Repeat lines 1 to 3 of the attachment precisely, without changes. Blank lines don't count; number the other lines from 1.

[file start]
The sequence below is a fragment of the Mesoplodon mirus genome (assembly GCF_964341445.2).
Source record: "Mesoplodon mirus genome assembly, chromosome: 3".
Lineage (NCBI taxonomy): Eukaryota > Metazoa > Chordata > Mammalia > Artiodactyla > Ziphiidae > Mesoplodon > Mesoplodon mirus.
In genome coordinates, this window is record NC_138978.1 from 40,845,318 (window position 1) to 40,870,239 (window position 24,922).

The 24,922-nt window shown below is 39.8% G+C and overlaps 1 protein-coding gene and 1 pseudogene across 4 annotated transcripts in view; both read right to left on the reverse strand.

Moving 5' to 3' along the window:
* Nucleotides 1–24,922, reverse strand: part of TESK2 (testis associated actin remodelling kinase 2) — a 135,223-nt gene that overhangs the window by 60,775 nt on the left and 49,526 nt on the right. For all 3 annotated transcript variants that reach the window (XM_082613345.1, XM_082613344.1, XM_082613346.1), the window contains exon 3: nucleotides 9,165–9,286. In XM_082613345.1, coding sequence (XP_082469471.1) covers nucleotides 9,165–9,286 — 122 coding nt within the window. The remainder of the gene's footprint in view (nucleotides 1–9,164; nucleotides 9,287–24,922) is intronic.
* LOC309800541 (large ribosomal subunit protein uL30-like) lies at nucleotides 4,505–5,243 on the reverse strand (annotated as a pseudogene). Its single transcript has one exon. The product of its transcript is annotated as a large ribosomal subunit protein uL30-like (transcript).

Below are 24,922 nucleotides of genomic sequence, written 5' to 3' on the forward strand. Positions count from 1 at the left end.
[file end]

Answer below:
The sequence below is a fragment of the Mesoplodon mirus genome (assembly GCF_964341445.2).
Source record: "Mesoplodon mirus genome assembly, chromosome: 3".
Lineage (NCBI taxonomy): Eukaryota > Metazoa > Chordata > Mammalia > Artiodactyla > Ziphiidae > Mesoplodon > Mesoplodon mirus.